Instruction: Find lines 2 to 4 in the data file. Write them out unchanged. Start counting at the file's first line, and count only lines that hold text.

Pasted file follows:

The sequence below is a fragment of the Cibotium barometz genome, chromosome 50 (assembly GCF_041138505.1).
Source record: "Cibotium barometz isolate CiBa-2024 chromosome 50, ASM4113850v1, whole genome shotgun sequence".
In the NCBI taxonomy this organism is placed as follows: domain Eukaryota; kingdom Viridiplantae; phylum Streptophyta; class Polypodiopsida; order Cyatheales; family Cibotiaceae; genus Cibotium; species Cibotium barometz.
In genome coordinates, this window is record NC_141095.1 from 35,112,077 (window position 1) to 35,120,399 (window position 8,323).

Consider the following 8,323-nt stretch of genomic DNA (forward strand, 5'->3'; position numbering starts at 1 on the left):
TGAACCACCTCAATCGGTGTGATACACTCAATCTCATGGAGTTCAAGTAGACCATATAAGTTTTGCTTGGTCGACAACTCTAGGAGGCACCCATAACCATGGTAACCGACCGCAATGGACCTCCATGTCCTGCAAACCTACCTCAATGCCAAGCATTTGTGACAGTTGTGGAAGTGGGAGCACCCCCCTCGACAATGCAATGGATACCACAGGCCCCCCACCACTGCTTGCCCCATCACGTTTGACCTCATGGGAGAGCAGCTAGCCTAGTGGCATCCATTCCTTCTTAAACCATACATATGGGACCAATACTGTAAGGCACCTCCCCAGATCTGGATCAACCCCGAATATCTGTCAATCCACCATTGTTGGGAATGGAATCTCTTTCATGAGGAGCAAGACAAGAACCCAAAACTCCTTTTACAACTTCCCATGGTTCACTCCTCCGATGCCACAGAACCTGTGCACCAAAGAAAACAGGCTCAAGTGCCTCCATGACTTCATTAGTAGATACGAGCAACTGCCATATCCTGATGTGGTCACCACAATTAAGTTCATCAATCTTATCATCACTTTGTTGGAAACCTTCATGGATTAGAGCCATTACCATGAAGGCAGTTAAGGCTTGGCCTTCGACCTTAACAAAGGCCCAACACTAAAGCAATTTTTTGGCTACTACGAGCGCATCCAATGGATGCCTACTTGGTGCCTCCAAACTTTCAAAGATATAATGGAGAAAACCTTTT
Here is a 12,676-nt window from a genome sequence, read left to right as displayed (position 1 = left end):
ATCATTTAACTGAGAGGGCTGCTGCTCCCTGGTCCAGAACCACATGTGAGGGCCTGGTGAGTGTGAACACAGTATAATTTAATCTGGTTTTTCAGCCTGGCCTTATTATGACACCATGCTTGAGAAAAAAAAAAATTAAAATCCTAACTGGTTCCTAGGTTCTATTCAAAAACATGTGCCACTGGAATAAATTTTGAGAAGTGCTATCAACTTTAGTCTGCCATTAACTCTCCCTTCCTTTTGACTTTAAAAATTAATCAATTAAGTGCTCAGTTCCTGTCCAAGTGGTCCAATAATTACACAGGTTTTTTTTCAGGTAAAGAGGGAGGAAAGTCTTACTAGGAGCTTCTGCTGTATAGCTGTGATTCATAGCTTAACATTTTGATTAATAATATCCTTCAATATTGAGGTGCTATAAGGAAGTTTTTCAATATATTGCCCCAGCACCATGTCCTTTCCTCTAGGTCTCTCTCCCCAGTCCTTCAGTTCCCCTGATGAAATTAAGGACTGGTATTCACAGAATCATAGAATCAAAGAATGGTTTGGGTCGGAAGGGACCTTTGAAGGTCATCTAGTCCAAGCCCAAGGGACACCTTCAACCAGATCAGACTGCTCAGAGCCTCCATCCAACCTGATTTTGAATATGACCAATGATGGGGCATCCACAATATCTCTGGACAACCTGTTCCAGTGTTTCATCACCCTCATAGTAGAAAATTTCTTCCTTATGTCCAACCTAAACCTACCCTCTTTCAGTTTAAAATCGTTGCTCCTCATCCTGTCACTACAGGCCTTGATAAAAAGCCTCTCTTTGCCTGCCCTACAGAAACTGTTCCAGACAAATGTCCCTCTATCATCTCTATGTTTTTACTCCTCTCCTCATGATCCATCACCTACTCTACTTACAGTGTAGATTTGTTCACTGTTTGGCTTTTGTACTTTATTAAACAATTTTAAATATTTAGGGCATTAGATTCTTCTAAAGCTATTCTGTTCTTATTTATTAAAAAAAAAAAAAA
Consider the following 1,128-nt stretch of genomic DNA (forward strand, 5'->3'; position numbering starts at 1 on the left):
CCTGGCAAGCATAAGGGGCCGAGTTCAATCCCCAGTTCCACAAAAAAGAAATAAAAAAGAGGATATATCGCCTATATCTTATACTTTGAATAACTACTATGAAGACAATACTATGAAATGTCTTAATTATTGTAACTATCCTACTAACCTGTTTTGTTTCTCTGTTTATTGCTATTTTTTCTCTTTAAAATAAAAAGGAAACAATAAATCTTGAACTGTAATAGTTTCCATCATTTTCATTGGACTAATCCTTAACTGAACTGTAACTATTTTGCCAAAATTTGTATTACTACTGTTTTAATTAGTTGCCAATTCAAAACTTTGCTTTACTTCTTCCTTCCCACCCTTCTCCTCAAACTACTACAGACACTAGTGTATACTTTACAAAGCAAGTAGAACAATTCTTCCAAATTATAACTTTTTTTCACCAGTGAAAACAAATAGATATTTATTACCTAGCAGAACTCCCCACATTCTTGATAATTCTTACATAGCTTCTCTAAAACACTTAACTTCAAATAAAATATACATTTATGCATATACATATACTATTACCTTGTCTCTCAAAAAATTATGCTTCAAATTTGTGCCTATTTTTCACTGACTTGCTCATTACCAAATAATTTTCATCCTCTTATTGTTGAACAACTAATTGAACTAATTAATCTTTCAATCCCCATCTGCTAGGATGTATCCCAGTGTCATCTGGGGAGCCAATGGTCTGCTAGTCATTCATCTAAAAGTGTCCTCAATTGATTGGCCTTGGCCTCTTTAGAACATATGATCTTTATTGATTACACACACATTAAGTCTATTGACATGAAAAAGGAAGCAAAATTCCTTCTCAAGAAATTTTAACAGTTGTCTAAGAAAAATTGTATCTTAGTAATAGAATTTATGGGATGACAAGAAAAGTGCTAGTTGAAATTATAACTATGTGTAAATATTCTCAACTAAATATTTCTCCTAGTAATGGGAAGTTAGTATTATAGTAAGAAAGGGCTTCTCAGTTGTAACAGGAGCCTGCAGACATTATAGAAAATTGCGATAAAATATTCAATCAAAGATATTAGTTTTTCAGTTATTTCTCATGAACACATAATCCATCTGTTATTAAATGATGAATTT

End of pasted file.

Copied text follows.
Source record: "Cibotium barometz isolate CiBa-2024 chromosome 50, ASM4113850v1, whole genome shotgun sequence".
In the NCBI taxonomy this organism is placed as follows: domain Eukaryota; kingdom Viridiplantae; phylum Streptophyta; class Polypodiopsida; order Cyatheales; family Cibotiaceae; genus Cibotium; species Cibotium barometz.
In genome coordinates, this window is record NC_141095.1 from 35,112,077 (window position 1) to 35,120,399 (window position 8,323).